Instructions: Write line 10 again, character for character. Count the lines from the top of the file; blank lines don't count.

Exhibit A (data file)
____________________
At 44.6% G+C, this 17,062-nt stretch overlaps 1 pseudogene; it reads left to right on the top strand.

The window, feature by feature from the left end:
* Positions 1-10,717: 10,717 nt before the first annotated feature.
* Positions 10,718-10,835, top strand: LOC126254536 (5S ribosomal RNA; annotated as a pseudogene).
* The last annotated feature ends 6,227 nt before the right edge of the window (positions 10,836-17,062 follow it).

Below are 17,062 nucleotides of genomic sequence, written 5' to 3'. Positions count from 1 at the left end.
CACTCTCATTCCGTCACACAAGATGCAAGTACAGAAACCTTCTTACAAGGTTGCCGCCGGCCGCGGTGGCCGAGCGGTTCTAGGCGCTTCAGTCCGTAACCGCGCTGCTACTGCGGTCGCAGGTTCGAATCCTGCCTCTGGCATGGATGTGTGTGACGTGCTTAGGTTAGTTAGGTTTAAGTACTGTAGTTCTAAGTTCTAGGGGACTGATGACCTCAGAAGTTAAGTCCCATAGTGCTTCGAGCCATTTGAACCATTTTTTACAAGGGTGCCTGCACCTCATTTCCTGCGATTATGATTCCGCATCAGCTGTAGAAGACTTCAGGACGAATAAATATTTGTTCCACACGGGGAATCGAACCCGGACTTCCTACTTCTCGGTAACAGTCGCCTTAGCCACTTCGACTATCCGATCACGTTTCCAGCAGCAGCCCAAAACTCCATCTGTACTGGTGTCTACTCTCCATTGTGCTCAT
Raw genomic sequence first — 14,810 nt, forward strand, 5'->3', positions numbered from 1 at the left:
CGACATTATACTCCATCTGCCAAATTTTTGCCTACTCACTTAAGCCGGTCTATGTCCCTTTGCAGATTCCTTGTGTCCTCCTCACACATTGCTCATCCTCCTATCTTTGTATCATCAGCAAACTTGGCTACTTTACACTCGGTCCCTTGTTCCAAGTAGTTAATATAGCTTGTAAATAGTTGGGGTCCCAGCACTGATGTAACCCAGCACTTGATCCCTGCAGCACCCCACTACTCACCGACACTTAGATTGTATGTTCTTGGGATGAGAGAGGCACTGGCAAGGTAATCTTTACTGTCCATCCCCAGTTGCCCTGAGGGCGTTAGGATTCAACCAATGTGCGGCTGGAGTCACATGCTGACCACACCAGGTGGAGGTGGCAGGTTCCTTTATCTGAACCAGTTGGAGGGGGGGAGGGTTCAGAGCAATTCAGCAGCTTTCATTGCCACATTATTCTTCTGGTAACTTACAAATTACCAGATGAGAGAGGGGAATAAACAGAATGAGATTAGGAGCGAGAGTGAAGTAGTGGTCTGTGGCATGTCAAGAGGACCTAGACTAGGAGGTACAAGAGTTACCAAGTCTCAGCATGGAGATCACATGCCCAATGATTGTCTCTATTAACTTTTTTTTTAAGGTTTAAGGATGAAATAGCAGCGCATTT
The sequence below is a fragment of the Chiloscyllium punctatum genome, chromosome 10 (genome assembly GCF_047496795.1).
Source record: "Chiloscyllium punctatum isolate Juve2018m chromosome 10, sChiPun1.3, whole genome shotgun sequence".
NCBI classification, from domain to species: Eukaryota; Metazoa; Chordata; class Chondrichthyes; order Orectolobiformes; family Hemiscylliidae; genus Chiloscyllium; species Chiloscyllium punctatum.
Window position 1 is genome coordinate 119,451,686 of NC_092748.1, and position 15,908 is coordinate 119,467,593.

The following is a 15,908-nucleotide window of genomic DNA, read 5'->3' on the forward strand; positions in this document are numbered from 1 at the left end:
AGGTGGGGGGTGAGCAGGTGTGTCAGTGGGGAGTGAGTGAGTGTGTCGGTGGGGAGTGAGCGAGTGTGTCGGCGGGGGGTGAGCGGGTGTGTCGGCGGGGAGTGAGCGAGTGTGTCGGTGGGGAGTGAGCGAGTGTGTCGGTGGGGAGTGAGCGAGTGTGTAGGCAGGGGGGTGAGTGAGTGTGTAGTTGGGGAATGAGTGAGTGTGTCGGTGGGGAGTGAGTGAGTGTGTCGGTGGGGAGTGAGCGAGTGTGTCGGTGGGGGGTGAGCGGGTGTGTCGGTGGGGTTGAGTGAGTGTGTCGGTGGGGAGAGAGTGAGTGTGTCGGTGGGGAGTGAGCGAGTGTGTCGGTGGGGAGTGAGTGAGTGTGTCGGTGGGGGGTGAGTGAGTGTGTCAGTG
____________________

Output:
The sequence below is a fragment of the Chiloscyllium punctatum genome, chromosome 10 (genome assembly GCF_047496795.1).